Browse Lessons
Assign Lesson

Help Teaching subscribers can assign lessons to their students to review online!

Assign Lesson to Students

Share/Like This Page

Cell Transport - Diffusion & Osmosis

Cell Transport - Diffusion & Osmosis

Introduction: Cells constantly need to move materials back and forth across their membranes. These substances may include salts, water, glucose, and waste products. Cells always want to maintain a constant internal environment. However, at times, there is an accumulation of materials on one side or the other of the cell membrane that needs to equal out. When this happens, a concentration gradient is formed. Usually materials flow down their concentration gradients, from high to low. This is a passive process that does not use energy. Water and oxygen are two substances that can flow into and out of a cell whenever they need to.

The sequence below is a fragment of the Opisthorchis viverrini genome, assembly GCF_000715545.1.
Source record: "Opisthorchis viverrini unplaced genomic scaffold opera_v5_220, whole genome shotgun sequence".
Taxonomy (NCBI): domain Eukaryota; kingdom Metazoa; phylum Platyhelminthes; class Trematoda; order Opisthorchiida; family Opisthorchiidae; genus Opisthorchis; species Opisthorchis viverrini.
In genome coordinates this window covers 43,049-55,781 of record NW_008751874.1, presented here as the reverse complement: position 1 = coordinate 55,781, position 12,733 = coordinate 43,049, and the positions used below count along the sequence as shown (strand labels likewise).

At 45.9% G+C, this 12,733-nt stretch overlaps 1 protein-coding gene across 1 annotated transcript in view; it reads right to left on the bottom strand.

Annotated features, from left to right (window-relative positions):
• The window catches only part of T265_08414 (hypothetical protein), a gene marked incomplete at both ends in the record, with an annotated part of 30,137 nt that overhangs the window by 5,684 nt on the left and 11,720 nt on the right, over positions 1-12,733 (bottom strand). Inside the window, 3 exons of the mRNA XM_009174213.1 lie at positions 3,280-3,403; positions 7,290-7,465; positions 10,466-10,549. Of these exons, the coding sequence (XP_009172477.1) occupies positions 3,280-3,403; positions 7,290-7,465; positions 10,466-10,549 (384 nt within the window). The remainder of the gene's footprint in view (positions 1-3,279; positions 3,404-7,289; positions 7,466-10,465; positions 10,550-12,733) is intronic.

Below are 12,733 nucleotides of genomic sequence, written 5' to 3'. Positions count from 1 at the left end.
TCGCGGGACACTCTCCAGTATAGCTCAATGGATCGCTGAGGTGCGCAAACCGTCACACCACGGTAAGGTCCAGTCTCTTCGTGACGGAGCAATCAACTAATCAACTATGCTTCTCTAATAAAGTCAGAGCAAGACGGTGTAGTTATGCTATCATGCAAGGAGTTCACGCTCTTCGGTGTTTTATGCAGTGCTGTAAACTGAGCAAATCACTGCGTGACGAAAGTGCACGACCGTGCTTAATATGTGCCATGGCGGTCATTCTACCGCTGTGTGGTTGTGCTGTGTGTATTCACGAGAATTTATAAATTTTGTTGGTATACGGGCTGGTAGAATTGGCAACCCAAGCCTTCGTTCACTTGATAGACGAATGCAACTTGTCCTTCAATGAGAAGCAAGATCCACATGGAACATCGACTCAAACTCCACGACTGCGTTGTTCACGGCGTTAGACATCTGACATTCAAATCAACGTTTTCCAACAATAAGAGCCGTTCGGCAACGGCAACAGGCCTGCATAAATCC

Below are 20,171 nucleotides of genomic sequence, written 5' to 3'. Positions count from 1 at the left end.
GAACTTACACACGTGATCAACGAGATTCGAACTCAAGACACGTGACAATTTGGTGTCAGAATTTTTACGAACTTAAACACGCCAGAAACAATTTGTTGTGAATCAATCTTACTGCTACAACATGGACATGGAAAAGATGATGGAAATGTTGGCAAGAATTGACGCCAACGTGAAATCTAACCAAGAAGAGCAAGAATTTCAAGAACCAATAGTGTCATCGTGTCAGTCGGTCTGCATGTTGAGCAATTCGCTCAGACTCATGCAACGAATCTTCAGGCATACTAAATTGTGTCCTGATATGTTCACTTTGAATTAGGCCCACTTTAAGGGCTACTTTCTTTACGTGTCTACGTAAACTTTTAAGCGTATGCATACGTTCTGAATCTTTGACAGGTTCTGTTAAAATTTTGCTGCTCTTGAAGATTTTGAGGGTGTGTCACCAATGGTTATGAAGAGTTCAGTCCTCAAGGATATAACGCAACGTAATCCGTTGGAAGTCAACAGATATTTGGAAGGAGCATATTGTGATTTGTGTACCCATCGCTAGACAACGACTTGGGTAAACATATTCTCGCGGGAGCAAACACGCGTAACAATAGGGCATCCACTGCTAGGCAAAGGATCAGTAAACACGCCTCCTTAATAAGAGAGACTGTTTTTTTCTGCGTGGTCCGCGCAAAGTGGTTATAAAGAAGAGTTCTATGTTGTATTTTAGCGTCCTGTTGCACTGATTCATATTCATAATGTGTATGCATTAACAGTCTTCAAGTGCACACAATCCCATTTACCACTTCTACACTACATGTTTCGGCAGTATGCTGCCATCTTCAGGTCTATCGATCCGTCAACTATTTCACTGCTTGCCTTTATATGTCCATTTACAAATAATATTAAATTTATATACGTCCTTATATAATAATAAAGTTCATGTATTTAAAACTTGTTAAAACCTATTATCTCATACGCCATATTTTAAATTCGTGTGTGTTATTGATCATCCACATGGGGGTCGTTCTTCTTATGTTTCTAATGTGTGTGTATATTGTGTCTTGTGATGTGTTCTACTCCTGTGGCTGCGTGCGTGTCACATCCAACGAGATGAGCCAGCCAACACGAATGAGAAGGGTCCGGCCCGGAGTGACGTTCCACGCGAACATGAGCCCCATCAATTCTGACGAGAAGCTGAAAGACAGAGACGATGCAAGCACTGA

There are a few instances when molecules need to move up their concentration gradients. Like going up a steep hill, this process takes energy. Active transport, as this process is known, often involves ions moving back and forth across the cell membrane (i.e. the Sodium/Potassium pump of nerve cells).

Facilitated diffusion is when molecules are still traveling down their concentration gradients, but they need some help. Like regular diffusion, this process does not require any energy, but needs the involvement of some other kind of molecule to help move the gradient to equilibrium. A lot of times these "helper molecules" are called carrier proteins, which are found engrained within the cell membrane.

Other times, particles are too large to fit through the openings in the cell membrane but they still need to get inside. When this happens, cells use a transport mechanism called endocytosis (taking in) or exocytosis (pushing out) to move the materials across the membrane (see the diagram for a model of endocytosis).
Endocytosis With Text Labels

Directions for this Lesson: Answer the practice questions and then watch the video to learn more about how cells move particles between their internal and external environments.

Required Video: